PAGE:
Production HANA on VMware – for the few, for now

Production HANA on VMware is in “controlled availability, allowing selected customers, depending on their scenarios and system sizes to go live with SAP HANA on VMware vSphere immediately” per SAP OSS Note: 1788665 – SAP HANA Support for VMware vSphere Environments.  However, the SAP marketing team left this small stipulation off the press release and got everyone very hot and bothered.

It sounds like everyone should be able to put their HANA system on VMware.  First, my wife, who is not in the IT world, sent me a link to the NY Times SAP and VMware Head for the Future Together and then I got about dozen copies of the Market Watch Report: SAP and VMware Announce SAP HANA® for Production Use on VMware vSphere 5.5.  Well, at least that mentioned you needed the latest version of VMware.

So for now, if you want to production HANA on VMware, the main requirements are below and included in SAP OSS Note: 1788665 – SAP HANA Support for VMware vSphere Environments.

  • Must be approved for controlled availability by SAP
  • Must be on VMware vSphere 5.5
  • Must be on SAP HANA SPS07
  • Maximum of 1 TB
  • Must be on SAP approved HANA server and storage
  • Must comply to SAP’s current recommendations for vCPU and RAM
  • Must not over-provsion the CPU nor RAM
  • Maximum of 1 Virtual Machine (VM)

In other words you need the latest and greatest version of VMware and HANA running on your HANA approved appliance in a nearly non-virtual manner.  While this is less than what we all want, it is a step in the right direction.  It will allow you to manage the HANA instance under your VMware management utilities.  It makes HANA part of your Software Defined Environmental strategy.  I’m confident that over time, as it becomes Generally Available, that production HANA will have far fewer restrictions.

I’m actually looking forward to when we can run production HANA on lots of virtualization schemes.  I look forward to more of software defined service level agreement (SLA) with SAP so that other virtualization environments including the cloud providers can provide production services. Right now it is about shipping hardware to Waldorf, DE for certification and is so specific, it is not practical even for hardware manufactures.

SAP needs to move to software defined SLA would be good for everyone including SAP by making HANA more available and take less effort to certify platforms, hardware and cloud providers who want the ability to vary the make-up of servers based on market conditions and newer evolutions of chipsets, and especially my clients who want HANA, but in but running in a completely virtual word they are defining, not the one SAP is trying to define for them.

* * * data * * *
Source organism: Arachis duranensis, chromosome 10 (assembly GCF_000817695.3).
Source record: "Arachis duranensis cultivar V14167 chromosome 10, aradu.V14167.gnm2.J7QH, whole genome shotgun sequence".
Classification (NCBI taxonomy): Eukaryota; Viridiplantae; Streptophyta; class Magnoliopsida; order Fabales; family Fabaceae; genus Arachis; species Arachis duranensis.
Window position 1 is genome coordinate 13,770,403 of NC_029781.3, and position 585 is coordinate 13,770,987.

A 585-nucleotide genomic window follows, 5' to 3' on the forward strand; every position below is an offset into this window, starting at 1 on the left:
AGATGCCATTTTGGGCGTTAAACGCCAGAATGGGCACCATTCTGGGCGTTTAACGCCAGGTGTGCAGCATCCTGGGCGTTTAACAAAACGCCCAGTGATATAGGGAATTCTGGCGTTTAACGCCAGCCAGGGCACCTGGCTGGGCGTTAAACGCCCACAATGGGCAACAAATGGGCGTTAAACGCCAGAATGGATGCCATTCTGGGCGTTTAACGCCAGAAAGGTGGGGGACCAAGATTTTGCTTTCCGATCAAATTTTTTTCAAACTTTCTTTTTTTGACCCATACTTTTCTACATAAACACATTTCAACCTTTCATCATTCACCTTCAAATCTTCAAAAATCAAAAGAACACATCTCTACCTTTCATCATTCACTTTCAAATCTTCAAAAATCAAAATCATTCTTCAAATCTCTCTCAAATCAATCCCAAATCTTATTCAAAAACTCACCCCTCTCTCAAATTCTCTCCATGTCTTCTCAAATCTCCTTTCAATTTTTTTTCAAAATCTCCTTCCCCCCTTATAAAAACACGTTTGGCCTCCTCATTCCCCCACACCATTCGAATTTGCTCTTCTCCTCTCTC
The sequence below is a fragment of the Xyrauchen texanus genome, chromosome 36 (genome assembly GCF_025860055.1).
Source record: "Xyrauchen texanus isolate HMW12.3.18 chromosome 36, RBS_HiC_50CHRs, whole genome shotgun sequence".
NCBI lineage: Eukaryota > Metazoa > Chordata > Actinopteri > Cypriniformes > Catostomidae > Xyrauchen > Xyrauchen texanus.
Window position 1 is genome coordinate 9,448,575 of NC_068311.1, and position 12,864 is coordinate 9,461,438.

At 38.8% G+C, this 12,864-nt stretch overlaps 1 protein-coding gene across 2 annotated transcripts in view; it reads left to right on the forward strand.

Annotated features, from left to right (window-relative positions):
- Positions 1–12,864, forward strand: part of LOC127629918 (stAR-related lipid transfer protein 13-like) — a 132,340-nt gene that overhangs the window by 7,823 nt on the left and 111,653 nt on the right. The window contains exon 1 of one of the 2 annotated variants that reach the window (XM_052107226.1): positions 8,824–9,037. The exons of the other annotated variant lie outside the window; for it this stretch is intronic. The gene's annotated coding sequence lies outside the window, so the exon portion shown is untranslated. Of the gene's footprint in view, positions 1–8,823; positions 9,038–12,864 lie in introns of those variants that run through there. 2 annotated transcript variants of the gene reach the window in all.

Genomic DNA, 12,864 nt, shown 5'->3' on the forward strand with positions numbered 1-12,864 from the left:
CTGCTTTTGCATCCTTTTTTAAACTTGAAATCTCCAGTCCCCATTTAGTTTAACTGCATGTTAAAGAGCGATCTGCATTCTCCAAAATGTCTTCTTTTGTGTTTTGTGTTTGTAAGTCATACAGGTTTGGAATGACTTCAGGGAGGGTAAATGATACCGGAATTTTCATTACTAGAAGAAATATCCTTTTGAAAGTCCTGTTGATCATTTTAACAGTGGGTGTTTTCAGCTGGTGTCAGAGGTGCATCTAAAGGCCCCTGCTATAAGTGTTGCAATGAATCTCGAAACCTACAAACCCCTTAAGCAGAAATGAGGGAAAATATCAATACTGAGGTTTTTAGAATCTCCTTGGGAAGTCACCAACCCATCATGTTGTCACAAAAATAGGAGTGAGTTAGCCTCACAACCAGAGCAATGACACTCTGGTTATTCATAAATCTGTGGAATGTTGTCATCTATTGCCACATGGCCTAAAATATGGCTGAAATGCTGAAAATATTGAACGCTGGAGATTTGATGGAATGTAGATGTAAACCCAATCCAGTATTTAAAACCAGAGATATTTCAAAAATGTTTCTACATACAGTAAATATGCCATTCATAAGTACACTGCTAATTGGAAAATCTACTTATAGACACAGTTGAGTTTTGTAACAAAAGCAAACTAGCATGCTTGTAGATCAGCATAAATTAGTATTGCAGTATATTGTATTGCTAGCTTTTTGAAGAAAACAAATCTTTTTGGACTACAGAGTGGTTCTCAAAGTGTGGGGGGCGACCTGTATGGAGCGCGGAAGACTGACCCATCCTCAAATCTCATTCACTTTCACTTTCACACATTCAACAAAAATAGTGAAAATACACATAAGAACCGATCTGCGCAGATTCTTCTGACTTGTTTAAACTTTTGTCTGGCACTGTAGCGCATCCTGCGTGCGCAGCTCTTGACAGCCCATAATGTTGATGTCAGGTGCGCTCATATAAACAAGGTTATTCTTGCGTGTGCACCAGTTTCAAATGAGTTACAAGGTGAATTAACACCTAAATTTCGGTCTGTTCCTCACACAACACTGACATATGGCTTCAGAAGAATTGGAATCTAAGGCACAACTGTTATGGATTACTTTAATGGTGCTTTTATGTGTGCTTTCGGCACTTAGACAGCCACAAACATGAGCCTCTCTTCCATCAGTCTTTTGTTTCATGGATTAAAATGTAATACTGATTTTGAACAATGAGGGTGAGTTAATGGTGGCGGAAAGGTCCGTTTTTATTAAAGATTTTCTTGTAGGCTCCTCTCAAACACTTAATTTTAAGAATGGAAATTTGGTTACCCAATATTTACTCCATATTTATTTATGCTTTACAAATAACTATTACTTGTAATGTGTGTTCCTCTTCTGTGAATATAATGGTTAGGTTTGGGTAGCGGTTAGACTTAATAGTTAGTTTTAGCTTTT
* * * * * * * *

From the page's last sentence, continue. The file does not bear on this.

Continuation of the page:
As Vishal Sikka (former SAP CTO) exits, limited Production HANA on VMware is great first step for the product he called his child, HANA. Unlimited production HANA on VMware would be a great toddler-hood.  I really look forward to seeing it rapidly reach its teenage years and start trying to run on everything everywhere.  Isn’t that what teenagers do?

 

We are all Mad Men for our own brand

Every communication you send is an advertisement for you and your own brand.  You are your own Madison Avenue Advertising Agency on the Internet, and maybe without all the smoking, copious alcohol, and other excesses (or not).  You are your own Mad Man.  Your communications accumulates over a life time, and you need be vigilant.  I can still find communications I wrote on listserves (pre-blogs, pre-forums) back in the late 1980’s.  Every recorded communication is a potential public communication since it only takes about 3 clicks to move it from one media site to another (e-mail to FaceBook, twitter to LinkedIn, SMS to WordPress, etc.).  In fact, every twitter is being placed into the Library of Congress (http://read.bi/VX68Iv), so it is in essence etched in stone.

It brings us to 3 simple rules.

  • Rule #1: Never write something you wouldn’t show your mother.
  • Rule #2: Write not to be understood, but to be not misunderstood.
  • Rule #3: Less is more or “be terse and pithy”

Rule #1 does assume your mother is a reasonable well mannered person, but basically it is important to be aware your communications can end up being read by anyone from a 7 year old on the Internet to a pious leader of nations.  You really don’t know the eventual destination, even if you just sent it to one person.  I’m not saying don’t ever be provocative, swear, or even be adult in your communication, but at least make sure it fits.  Using language appropriate to a rowdy bar in a business communication just shows a lack of imagination   Making characters in a rowdy bar sound like Sunday school teachers is stupid.

Simply, make the communication fit the situation and hope you get quoted well enough that someone can understand your choice of language.   I’m also working on being more positive in communication.  Criticism often can get amplified by the reader especially if they don’t know you or don’t know the whole situation.  It is a personal goal of mine this year. I generally use the rule of “if I’m questioning the language, tone, or word, I probably shouldn’t be using it.”

Rule #2 came from my high school English teacher, Mrs. Leslie Bush, and requires discipline and practice to make sure you are not misunderstood.  We all try to write clearly.  We all try get our point across, but sometimes it just gets lost or it can easily be misunderstood.  Understanding how to properly use grammar helps.  Understanding when to use “emotional” words (see rule #1) and the connotation of words is important.